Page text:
19. Treatment of Traumatic Carotid-Cavernous Fistula

    PubMed Central

    Wu, Z.; Zhang, Y.; Wang, C.; YANG, X.; Li, Y.

    2000-01-01

    Summary From 1986 to the end of 1998, 482 cases of traumatic carotid-cavernous fistula (TCCF) were treated by means of intravascular embolisation technique. The experience is overviewed in this article. Many kinds of detachable balloon catheters (including Chinese made detachable balloon catheters), coils and cyano aery late were used as embolic materials. Transcervical, transfemoral, anterior communicating artery, posterior communicating artery approach, or transvenous approach were selected according to conditions. A combination of different approaches or materials was used for complex TCCF. We found that the special sign, named “bileakage sign”, indicated multileakage of TCCF and was not mentioned before. All 482 cases of TCCF were embolised successfully, of which 405 cases maintained the patency of internal carotid artery (ICA). No death related to the treatment occurred in our group and the symptoms or signs in 462 cases were relieved after embolisation. Emergency embolisation was needed in some conditions such as serious epistaxis, delayed or repeatedly subdural haematoma and rapid visual impairment. Endovascular treatment of TCCF is a safe and efficient method. The time of operation, approach, and materials for embolisation must be carefully selected in order to obtain the best result. PMID:20667206

  20. An NTCP Analysis of Urethral Complications from Low Doserate Mono- and Bi-Radionuclide Brachytherapy

    PubMed Central

    Nuttens, V. E.; Nahum, A. E.; Lucas, S.

    2011-01-01

    Urethral NTCP has been determined for three prostates implanted with seeds based on 125I (145?Gy), 103Pd (125?Gy), 131Cs (115?Gy), 103Pd-125I (145?Gy), or 103Pd-131Cs (115?Gy or 130?Gy). First, DU20, meaning that 20% of the urhral volume receive a dose of at least DU20, is converted into an I-125 LDR equivalent DU20 in order to use the urethral NTCP model. Second, the propagation of uncertainties through the steps in the NTCP calculation was assessed in order to identify the parameters responsible for large data uncertainties. Two sets of radiobiological parameters were studied. The NTCP results all fall in the 19%–23% range and are associated with large uncertainties, making the comparison difficult. Depending on the dataset chosen, the ranking of NTCP values among the six seed implants studied changes. Moreover, the large uncertainties on the fitting parameters of the urethral NTCP model result in large uncertainty on the NTCP value. In conclusion, the use of NTCP model for permanent brachytherapy is feasible but it is essential that the uncertainties on the parameters in the model be reduced. PMID:22096647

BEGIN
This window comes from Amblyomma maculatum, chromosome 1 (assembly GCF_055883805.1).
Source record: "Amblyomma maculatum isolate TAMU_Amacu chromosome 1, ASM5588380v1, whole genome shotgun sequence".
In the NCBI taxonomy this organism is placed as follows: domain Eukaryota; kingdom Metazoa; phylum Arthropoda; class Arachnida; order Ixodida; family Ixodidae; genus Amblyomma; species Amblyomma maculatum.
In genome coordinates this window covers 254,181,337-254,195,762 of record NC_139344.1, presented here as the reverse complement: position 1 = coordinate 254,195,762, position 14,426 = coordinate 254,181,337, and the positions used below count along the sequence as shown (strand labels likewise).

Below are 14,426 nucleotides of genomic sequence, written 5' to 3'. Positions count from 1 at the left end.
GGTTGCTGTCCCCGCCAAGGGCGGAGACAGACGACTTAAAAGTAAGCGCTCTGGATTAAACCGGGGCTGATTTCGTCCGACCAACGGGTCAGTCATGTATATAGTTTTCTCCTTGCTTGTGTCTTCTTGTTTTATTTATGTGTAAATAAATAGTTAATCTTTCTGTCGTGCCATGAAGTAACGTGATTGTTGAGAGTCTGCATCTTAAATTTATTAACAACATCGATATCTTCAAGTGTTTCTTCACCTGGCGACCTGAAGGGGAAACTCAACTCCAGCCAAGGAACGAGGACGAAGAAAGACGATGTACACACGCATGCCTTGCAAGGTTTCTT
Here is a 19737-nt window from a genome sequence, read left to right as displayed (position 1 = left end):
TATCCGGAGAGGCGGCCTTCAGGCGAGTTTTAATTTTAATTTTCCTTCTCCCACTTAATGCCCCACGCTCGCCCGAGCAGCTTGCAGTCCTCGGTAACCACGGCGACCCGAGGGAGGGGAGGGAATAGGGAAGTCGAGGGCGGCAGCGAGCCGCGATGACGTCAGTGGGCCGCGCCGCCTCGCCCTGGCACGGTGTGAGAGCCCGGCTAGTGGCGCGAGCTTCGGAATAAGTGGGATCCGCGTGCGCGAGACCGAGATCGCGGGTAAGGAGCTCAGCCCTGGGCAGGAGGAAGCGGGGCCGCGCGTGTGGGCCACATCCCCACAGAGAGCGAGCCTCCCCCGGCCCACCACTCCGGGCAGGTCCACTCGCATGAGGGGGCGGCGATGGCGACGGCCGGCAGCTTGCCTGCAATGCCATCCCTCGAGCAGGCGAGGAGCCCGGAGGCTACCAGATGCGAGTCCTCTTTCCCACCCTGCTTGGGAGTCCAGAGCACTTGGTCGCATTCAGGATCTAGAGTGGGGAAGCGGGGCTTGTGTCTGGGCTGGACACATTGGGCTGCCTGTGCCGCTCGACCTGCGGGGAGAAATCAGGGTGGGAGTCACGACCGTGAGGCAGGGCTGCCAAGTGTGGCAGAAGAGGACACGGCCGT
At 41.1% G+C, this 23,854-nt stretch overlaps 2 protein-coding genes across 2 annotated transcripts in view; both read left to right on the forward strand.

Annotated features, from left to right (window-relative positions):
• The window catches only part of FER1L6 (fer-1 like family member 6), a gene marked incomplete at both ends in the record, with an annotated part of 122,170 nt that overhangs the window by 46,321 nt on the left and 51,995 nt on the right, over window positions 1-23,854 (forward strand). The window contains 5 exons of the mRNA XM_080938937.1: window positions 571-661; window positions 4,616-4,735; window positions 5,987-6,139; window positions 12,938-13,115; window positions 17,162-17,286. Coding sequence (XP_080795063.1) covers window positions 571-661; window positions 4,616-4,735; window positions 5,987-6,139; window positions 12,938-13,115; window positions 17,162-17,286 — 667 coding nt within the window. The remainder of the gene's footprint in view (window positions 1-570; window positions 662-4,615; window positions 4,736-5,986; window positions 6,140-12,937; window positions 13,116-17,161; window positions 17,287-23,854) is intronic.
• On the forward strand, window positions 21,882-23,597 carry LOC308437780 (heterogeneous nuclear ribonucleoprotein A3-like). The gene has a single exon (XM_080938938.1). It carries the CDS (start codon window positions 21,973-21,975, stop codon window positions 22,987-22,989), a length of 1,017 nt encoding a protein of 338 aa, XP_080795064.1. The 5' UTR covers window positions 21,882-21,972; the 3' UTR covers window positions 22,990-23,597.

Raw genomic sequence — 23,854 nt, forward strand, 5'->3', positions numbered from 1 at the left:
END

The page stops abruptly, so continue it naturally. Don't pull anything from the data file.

1. Detection and quantification of Mycoplasma genitalium in male patients with urethritis.

    PubMed

    Dupin, Nicolas; Bijaoui, Gérard; Schwarzinger, Michaël; Ernault, Pauline; Gerhardt, Philippe; Jdid, Randa; Hilab, Salim; Pantoja, Christina; Buffet, Marc; Escande, Jean-Paul; Costa, Jean-Marc

    2003-08-15

    Detection and quantification of Mycoplasma genitalium were evaluated in 83 patients with urethritis (group 1), 60 patients with urethral symptoms but no urethritis (group 2), and 50 asymptomatic men (group 3). Quantification of M. genitalium was carried out using real-time polymerase chain reaction (PCR) analysis of first-pass urine samples. The rate of detection of M. genitalium was significantly higher in group 1 than in groups 2 and 3 (P<.0001). The mean observed concentration of M. genitalium was 1.2x10(4) equivalent genomes/mL of urine (range, 50 to 8x10(4) equivalent genomes/mL). Analysis of M. genitalium load in serial urine samples collected before and after the administration of antibacterial treatment showed an association between clinical and microbiological responses, with a shift to negative PCR results in symptom-free patients. Our results illustrate the usefulness of monitoring the M. genitalium load in evaluating the susceptibility of M. genitalium to antibacterial treatment. PMID:12905147

  2. Human balanced translocation and mouse gene inactivation implicate Basonuclin 2 in distal urethral development

    PubMed Central

    Bhoj, Elizabeth J; Ramos, Purita; Baker, Linda A; Cost, Nicholas; Nordenskjöld, Agneta; Elder, Frederick F; Bleyl, Steven B; Bowles, Neil E; Arrington, Cammon B; Delhomme, Brigitte; Vanhoutteghem, Amandine; Djian, Philippe; Zinn, Andrew R

    2011-01-01